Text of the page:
Probably the most important event this week is over. After the meeting of the Federal Reserve Monetary Committee (FOMC), a statement was published, new economic projections and a press conference of its chairman, Jerome Powell, were held. The dollar with no major changes.
Macro situation slightly better in the USA
While there were no high expectations for yesterday's events, this was an important moment because of the change in the inflation target announced a month ago to achieve average inflation during a "certain period". This meant a milder monetary policy for a longer time and lower interest rates over a more extended period because the Reserve will allow inflation to "shoot" 2%.
This was also the message delivered by Powell, who stressed that the Fed would allow inflation to "slightly" exceed 2% in order to make up for previous periods below this level. How long does the Reserve intend to maintain interest rates at the current level (0-0.25% range) can be deduced to some extent from new economic projections.
The Fed's preferred measure of inflation, i.e. the PCE core index, will reach 2.0% only in 2023, indicating that interest rates are not expected to change until the end of that year. With the new macro forecasts from the Fed, it is worth noting the quite strong revisions that have been made to the June projections.
The aforementioned inflation rate was raised from 1.0 to 1.5% this year and by 0.1 and 0.2 percentage points for the next two years, respectively. Macroeconomic data from the US, coming in recent weeks, mostly pointing to a higher-than-expected path for the return of economic activity, also had their reflection in the revision of GDP changes. Now, the Fed forecasts a much lower decline in US GDP this year, i.e. by 3.7% vs 6.5% expected still in June.
Also, the US labour market is perceived a little more positively. According to the Fed, the unemployment rate at the end of the year is expected to reach 7.6%, compared to 9.3% expected still in June. This does not mean that the problems in the labour market will disappear quickly - in 2023. The Fed expects the unemployment rate at 4.0%, i.e. even above the pre-pandemic level.
Increased fluctuation, but limited changes
Although Powell has "strongly" and repeatedly emphasized the accommodative (mild, market-supporting) message that the Federal Reserve gives, the dollar is now somewhat stronger. Even in the early hours of the morning, when liquidity is not so high, the euro/dollar quotations fell to about 1.1737 - the lowest level in just over a month. With the intensified activity of European investors, the exchange rate of the main currency pair rose to 1.1800 and remained just below it around midday.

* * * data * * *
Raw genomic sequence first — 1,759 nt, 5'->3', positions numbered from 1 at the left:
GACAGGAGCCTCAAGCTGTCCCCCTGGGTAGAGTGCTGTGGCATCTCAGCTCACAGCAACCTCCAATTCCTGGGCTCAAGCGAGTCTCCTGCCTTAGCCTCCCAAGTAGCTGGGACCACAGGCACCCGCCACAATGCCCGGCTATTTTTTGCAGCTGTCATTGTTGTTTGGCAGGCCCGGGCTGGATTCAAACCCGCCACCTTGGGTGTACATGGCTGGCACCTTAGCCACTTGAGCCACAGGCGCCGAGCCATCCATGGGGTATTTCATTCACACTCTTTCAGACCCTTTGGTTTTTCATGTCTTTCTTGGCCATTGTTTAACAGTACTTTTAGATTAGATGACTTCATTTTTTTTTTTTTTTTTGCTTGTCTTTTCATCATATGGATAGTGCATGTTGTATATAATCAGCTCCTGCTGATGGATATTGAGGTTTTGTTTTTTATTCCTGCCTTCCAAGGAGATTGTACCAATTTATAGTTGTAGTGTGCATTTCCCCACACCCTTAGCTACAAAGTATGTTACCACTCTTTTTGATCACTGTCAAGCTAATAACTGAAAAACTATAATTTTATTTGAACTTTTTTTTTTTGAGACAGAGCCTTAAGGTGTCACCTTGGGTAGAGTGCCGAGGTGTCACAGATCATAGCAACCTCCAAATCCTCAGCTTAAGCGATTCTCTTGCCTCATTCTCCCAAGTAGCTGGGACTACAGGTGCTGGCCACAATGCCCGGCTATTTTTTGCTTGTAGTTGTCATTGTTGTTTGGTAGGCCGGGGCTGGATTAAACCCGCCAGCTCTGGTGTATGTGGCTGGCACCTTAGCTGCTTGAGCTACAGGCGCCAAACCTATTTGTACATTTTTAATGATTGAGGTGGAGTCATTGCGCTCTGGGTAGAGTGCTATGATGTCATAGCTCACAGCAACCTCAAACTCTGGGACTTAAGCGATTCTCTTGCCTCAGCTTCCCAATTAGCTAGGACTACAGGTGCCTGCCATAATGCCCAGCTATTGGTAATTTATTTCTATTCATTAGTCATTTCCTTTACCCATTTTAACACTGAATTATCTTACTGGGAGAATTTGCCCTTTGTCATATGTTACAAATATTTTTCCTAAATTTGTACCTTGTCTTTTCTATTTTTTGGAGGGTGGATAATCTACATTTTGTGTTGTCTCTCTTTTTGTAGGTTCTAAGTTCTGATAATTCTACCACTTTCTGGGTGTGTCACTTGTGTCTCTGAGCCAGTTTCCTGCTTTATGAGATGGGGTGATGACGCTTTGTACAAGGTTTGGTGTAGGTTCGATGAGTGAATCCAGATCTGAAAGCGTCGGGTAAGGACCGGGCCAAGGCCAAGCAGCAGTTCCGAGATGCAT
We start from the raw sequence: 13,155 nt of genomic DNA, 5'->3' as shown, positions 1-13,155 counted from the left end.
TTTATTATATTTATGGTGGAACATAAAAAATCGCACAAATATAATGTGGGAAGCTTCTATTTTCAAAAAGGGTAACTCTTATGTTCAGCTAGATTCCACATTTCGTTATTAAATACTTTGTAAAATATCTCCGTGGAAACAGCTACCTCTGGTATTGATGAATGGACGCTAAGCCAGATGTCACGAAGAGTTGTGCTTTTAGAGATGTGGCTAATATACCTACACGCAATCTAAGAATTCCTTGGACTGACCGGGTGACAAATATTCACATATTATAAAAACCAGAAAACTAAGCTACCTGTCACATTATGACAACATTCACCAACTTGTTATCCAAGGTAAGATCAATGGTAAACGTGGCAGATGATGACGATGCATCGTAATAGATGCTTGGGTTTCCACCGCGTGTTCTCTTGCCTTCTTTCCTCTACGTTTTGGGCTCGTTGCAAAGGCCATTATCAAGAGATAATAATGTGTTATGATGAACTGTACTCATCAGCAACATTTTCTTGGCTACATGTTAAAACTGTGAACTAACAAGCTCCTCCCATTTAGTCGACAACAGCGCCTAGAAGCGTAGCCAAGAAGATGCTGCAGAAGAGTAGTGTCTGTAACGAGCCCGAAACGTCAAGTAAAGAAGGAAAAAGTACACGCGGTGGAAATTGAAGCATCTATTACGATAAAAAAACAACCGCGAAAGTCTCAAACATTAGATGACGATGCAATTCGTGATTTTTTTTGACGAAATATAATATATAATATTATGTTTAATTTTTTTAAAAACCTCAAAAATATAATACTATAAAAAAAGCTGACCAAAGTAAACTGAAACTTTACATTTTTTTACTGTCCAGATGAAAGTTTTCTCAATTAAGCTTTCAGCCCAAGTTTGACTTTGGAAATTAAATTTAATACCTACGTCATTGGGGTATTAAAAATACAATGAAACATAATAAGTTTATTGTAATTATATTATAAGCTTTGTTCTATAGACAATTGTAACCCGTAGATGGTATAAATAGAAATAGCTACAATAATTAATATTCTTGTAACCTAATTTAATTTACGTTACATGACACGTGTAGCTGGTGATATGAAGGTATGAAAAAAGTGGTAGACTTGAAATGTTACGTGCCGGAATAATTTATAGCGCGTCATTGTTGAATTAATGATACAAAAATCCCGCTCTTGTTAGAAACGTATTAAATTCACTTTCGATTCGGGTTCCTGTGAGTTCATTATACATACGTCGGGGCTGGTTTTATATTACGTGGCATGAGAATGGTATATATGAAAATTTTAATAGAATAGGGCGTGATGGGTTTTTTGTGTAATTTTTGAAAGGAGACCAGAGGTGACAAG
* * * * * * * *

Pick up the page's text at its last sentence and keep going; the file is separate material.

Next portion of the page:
A slightly stronger dollar to the euro, compared to its level before the events related to the Federal Reserve may result from improved macroeconomic projections. However, if we look at the Bloomberg dollar index (which also includes emerging countries' currencies), it is practically unchanged around midday compared to closing levels from yesterday or the day before yesterday.
The overall story for the US currency remains unchanged for the time being, although the gradual strengthening against the euro may over time slightly increase the supply pressure on the zloty. It is likely that only a sustained fall below about 1.1750, opening the way to a further depreciation below 1.17, could increase this pressure on the Polish currency. As long as we do not observe this, the zloty's quotations remain relatively stable.
Although the USD/PLN exchange rate rose slightly above 3.79 today (the upper limit for nearly two months reflecting the stronger dollar in the morning hours), it fell below 3.78 around midday. The EUR/PLN exchange rate remains relatively stable, oscillating around 3.78. For the first time in a week, the GBP/PLN exchange rate exceeded 4.90, while awaiting information from the Bank of England. Therefore, we can expect an increase in fluctuations later in the day after the meeting.